While other means and strategies for uncovering the historical ecology of Waihee exist, our current understanding of the structure, composition, and biodiversity of the refuge in the millennia preceding human arrival comes primarily from this pollen analysis.  As technology evolves and new scientific methods develop, we will undoubtedly be able to gain an ever better sense of the ecological history of Waihee.  As I shall describe below, our knowledge of the avifauna (birds) on the refuge before people arrived remains almost entirely speculative. 

What we have found, particularly about the floral history of the refuge, has both confirmed some of our previously held suspicions regarding pre-human ecology and revealed some surprises. For instance, several common species, apparently abundant millennia ago, are no longer found anywhere near the Waihee Refuge.  The dominant plant species, found in greater numbers than all other species combined, was the Loulu (Pritchardia) palm.  It is an unfortunate fact of pollen analysis that it cannot be reduced down to the species level, but we can easily see that the pollen of the Loulu dominated the ecosystem.  Paleoecologists generally acknowledge that when one genera or species makes up more than 75% of all the pollen in a given area, a closed-canopy ecosystem is created.  We can say with a high degree of confidence that Pritchardia dominated the area around the Kapoho wetlands. 

Walking through Kapoho 10,000, or 6,000--or probably even as recently as 1,000 years ago--would have felt like walking through a dense coastal forest of Loulu fan palms, right up to the edge of the wetlands, where it would have abruptly transitioned to a sedge-covered series of spring-fed bogs.  During the hooilo (wet season), it likely would have had the look and feel of a lake, while during the kauwela (hot season, or summer), a patchy series of ponds would likely have dominated the 27 acres of the wetlands.  It is impossible to know which types of sedges would have dominated, some of which may now be extinct, but considering their current persistence, it is easy to envision a combination of Kaluha (Bolboschoenus maritimus) and ‘Ahu ‘Awa (Cyperus javanicus) dominating, with a diverse group of other sedges present.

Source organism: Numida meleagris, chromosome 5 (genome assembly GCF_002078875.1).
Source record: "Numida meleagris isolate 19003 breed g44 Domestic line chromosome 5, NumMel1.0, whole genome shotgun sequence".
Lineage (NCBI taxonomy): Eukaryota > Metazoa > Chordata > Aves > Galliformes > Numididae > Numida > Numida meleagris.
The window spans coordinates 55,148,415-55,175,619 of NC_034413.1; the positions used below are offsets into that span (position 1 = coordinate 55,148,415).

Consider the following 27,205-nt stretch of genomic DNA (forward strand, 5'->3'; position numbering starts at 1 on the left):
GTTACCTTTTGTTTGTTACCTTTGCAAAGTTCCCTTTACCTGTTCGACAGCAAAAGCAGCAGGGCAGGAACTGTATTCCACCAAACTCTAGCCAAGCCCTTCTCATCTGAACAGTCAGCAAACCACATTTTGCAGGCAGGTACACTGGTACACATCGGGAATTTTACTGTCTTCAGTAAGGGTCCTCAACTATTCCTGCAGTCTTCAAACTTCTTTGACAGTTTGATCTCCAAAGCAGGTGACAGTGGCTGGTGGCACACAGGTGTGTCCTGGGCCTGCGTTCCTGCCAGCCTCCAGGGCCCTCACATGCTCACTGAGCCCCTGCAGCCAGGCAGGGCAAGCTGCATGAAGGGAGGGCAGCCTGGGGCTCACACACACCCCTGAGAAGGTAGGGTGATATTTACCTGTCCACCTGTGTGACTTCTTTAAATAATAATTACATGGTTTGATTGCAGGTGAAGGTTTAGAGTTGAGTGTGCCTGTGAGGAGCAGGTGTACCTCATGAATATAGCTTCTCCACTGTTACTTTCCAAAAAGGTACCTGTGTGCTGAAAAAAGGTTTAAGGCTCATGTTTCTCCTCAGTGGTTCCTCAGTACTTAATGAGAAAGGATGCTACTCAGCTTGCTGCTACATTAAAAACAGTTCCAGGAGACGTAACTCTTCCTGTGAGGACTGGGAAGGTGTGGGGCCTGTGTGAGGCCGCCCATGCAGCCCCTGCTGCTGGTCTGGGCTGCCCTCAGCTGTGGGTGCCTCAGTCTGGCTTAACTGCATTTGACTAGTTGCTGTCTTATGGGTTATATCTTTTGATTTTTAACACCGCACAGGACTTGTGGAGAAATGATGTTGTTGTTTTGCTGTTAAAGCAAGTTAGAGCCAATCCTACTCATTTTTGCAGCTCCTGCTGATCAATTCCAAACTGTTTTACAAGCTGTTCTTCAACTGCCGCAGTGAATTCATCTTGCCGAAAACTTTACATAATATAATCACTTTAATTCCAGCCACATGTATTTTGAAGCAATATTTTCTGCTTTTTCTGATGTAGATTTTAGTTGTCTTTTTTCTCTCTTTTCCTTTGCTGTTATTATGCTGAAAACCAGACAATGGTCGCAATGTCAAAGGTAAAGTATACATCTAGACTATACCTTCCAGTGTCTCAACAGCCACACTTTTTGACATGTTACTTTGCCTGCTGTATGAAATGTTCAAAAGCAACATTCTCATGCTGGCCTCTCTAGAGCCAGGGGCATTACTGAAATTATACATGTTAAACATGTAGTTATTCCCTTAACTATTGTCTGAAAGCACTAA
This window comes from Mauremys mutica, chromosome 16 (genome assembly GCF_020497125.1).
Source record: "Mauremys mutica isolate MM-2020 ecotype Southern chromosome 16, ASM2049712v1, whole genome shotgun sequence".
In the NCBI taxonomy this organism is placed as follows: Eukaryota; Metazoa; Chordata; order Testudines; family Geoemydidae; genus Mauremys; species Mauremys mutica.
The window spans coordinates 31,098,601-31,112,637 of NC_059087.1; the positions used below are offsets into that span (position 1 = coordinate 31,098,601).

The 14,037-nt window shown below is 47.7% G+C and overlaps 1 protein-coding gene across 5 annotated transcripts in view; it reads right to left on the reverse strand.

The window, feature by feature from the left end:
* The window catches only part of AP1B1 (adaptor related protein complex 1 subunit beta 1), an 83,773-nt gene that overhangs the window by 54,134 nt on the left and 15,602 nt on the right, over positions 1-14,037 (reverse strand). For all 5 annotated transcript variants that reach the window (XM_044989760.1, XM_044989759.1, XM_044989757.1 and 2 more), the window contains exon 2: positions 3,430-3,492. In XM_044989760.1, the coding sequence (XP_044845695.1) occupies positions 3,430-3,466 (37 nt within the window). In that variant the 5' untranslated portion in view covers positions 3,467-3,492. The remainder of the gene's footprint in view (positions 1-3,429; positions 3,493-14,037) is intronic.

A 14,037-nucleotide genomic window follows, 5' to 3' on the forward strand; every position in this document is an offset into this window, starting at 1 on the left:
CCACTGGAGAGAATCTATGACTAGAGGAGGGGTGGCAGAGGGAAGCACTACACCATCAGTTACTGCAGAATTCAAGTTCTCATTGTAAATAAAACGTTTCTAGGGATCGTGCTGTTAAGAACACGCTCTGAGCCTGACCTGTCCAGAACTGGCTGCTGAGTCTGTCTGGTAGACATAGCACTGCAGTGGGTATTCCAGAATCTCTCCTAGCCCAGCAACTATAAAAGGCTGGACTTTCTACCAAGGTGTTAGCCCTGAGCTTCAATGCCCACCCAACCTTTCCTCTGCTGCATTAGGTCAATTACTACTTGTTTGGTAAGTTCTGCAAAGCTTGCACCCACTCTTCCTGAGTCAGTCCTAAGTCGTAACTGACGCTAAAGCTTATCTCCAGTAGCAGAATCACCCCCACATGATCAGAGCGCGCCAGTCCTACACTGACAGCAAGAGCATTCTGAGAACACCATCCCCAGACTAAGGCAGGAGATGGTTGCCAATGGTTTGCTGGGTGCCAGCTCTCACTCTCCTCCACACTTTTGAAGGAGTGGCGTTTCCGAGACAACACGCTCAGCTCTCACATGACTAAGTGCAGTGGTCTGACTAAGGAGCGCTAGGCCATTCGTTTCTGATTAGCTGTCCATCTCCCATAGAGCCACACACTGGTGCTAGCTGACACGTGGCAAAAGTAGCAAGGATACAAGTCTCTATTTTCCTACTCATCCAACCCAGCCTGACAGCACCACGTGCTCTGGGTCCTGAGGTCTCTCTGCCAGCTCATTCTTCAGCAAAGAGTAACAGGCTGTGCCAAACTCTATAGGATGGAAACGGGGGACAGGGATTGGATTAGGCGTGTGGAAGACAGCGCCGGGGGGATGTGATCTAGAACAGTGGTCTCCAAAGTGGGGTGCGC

The pollen record suggests that the dunes were dominated by a number of species, in particular ohe makai (Polyscias sandwicensis), probably with Kauila (Colubrina sp.) co-dominant.  The mid-elevations of the dunes were very likely dominated by Aweoweo (Chenopodium sandwicencse), a popular nesting material for seabirds (more on them later), while the upper reaches of the 200-foot-high dunes were dominated by a yet-to-be-determined species of grass, but possibly Kawelu (Erograstis variablis).

There are two critical points to remember regarding these speculations. First, diversity was the order of the day.  The plants noted above are those we are reasonably certain dominated this area.  However, also as noted, sometimes pollen fails to preserve, and some plants produce only a small amount of pollen, rendering them invisible to analysis.  Palynology (pollen analysis) can reveal the plants that were present and provide insight into dominant species, but it can also miss those that were less common or that did not produce a sufficient abundance of pollen to be visible today, such as plants that rely on insect pollinators and therefore produce substantially less pollen than wind pollinated plants.  Second, while relying on the insights of experts in the field of Hawaiian ecology to paint a picture of the pre-human ecosystem, much remains speculative.  I liken this to trying to bake a cake with some of the ingredients and partial fragments of the whole recipe.